Sick patients dying ‘unnecessarily’ in NHS because of poor care
From The Observer: Some of the sickest patients that hospitals treat are dying unnecessarily because they receive poor care, blighted by shortages of staff and equipment, a new NHS inquiry has revealed.
A death rate of one in three among inpatients with serious breathing problems is already high by international standards, and is getting worse.
The analysis by the National Confidential Enquiry into Patient Outcome and Death of NHS services for those who receive non-invasive ventilation (NIV) treatment uncovered a series of major flaws in the care they received. It described its findings as “shocking”.
The growing numbers of patients who receive the treatment usually have chronic obstructive pulmonary disease, pneumonia or other conditions which mean they cannot breathe unaided. Despite their lives being at risk, the report judged that care was “less than good” in 80% of the 353 patients surveyed.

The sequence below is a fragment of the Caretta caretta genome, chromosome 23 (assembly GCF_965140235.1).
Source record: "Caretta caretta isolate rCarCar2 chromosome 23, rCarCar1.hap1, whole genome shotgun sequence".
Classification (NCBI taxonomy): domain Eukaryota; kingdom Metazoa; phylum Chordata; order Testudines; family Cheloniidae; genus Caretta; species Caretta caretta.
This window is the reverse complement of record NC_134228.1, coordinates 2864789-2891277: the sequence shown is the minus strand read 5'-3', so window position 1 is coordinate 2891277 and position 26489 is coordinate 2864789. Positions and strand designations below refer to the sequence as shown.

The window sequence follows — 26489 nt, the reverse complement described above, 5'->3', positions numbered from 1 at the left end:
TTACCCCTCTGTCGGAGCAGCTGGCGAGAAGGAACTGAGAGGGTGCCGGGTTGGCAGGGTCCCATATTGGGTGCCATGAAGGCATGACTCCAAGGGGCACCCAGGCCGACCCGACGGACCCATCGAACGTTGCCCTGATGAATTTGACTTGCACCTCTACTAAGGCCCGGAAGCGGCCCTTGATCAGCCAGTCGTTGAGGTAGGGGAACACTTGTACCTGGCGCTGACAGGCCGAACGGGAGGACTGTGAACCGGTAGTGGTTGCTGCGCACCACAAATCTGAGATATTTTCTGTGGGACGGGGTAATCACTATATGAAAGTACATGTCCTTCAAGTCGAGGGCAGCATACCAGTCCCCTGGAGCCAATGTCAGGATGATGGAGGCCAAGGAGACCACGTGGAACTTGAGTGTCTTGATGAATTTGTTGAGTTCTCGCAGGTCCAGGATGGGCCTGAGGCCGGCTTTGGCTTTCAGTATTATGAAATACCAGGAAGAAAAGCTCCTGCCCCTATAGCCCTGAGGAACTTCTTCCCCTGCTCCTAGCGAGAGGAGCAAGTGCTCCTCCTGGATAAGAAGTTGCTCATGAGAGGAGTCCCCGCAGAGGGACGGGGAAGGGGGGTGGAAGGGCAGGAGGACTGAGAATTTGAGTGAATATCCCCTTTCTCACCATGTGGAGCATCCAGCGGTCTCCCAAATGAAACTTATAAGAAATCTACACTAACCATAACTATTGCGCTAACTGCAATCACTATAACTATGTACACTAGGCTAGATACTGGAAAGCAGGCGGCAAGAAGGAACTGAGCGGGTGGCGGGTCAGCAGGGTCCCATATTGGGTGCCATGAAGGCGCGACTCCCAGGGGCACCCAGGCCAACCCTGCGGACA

“The care of these patients was rated as less than good in four out of five cases. The mortality rate was high: more than one in three patients died,” the inquiry found. “Supervision of care and patient monitoring were commonly inadequate. Case selection for NIV was often inappropriate and treatment was frequently delayed due to a combination of service organisation and a failure to recognise that NIV was needed.” In addition, investigators found from examining case notes that “the quality of medical care provided was often poor. This poor care included both non-ventilator treatment and ventilation management, which were frequently inappropriate”.